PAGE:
1. Ross King, Art. Over 2,500 Works from Cave to Contemporary. (New York, NY: DK Pub, 2008), 340
  2. Dr. Beth Gersh-Nesic, “A Beginner’s Guide to Realism,” Khan Academy, Accessed October 12, 2020, https://www.khanacademy.org/humanities/becoming-modern/avant-garde-france/realism/a/a-beginner s-guide-to-realism
  3. Gersh-Nesic, “A Beginner’s Guide to Realism,”
  4. Gersh-Nesic, “A Beginner’s Guide to Realism,”
  5. King, Art. Over 2,500 Works from Cave to Contemporary, 340
  6. King, Art. Over 2,500 Works from Cave to Contemporary, 340
  7. King, Art. Over 2,500 Works from Cave to Contemporary, 340
  8. King, Art. Over 2,500 Works from Cave to Contemporary, 340
  9. Will Gompertz, What are you looking at?: The Surprising, Shocking, and Sometimes Strange Story of 150 Years of Modern Art (New York, NY: Plume books, 2012) 39
  10. Gompertz, What are you looking at? 41
  11. Gompertz, What are you looking at? 42
  12. Gompertz, What are you looking at? 34
  13. Dr. Beth Gersh-Nesic, “A Beginner’s Guide to Impressionism,” Khan Academy, Accessed October 12, 2020, https://www.khanacademy.org/humanities/becoming-modern/avant-garde-france/impressionism/a/a-b eginners-guide-to-impressionism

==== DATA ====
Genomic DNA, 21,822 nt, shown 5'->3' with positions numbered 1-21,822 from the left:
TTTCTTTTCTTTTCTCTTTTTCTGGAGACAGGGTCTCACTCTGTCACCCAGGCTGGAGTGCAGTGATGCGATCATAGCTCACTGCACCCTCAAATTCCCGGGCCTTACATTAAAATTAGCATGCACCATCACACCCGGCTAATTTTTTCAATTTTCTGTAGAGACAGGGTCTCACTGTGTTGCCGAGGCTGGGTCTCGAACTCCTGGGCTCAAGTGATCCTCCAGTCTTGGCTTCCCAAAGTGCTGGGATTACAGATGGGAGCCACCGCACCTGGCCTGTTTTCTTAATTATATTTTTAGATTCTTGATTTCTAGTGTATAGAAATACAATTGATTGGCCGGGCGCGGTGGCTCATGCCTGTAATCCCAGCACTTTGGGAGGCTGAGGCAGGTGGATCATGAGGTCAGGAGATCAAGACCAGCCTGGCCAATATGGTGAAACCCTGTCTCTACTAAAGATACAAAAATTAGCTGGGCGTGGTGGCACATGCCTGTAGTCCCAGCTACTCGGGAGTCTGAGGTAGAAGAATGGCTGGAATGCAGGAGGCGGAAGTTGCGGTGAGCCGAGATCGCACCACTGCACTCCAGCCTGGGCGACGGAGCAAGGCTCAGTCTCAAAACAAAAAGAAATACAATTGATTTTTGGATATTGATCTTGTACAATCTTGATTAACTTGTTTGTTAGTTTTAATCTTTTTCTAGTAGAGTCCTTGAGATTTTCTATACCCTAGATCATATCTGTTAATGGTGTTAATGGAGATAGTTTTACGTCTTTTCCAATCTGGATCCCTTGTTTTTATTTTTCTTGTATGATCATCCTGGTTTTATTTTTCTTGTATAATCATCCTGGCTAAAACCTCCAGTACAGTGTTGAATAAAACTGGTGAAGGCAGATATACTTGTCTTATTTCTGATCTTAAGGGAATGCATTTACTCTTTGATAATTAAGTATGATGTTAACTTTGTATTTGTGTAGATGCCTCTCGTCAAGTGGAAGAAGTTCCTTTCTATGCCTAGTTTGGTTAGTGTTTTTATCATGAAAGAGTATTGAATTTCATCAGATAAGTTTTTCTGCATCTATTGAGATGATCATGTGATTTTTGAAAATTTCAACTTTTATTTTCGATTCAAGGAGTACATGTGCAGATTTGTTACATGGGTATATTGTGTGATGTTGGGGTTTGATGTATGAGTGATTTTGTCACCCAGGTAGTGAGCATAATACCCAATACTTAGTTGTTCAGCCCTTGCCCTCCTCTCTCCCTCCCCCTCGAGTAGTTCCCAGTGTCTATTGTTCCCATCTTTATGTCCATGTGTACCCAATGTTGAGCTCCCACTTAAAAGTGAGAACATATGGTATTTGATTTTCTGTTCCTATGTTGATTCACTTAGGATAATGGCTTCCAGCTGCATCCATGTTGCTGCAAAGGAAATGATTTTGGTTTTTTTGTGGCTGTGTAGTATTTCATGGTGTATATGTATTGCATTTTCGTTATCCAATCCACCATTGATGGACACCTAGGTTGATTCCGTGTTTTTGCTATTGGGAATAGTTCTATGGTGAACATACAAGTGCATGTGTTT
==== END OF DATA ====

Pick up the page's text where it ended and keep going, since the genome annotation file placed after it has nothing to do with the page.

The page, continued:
14. Gersh-Nesic, “A Beginner’s Guide to Impressionism,”
  15. Gersh-Nesic, “A Beginner’s Guide to Impressionism,”
  16. King, Art. Over 2,500 Works from Cave to Contemporary, 340
  17. Gompertz, What are you looking at? 33
  18. Gompertz, What are you looking at? 32
  19. Gompertz, What are you looking at? 31
  20. Gersh-Nesic, “A Beginner’s Guide to Impressionism,”
  21. Gersh-Nesic, “A Beginner’s Guide to Impressionism,”
  22. Gersh-Nesic, “A Beginner’s Guide to Impressionism,”
  23. Gompertz, What are you looking at? 35
  24. Gersh-Nesic, “A Beginner’s Guide to Impressionism,”
  25. History.com Editors, “Impressionism,” History.com, A&E Television Networks, August 3, 2017, https://www.history.com/topics/art-history/impressionism
  26. Gompertz, What are you looking at? 35
  27. King, Art. Over 2,500 Works from Cave to Contemporary, 340
  28. History.com Editors, “Impressionism,”
  29. History.com Editors, “Impressionism,”
  30. Justin Wolfe, “Impressionism Movement Overview and Analysis,” The Art Story.org, February 1, 2012, https://www.theartstory.org/movement/impressionism/https://www.theartstory.org/movement/impressi onism/
  31. Wolfe, “Impressionism Movement Overview and Analysis,”
  32. Wolfe, “Impressionism Movement Overview and Analysis,”
  33. Gompertz, What are you looking at? 45
  34. Gompertz, What are you looking at? 48
  35. Gompertz, What are you looking at? 48
  36. Gompertz, What are you looking at? 49
  37. Gompertz, What are you looking at? 49
  38. Gompertz, What are you looking at? 49
  39. Gompertz, What are you looking at? 50
  40. Gompertz, What are you looking at? 48
  41. Gompertz, What are you looking at? 48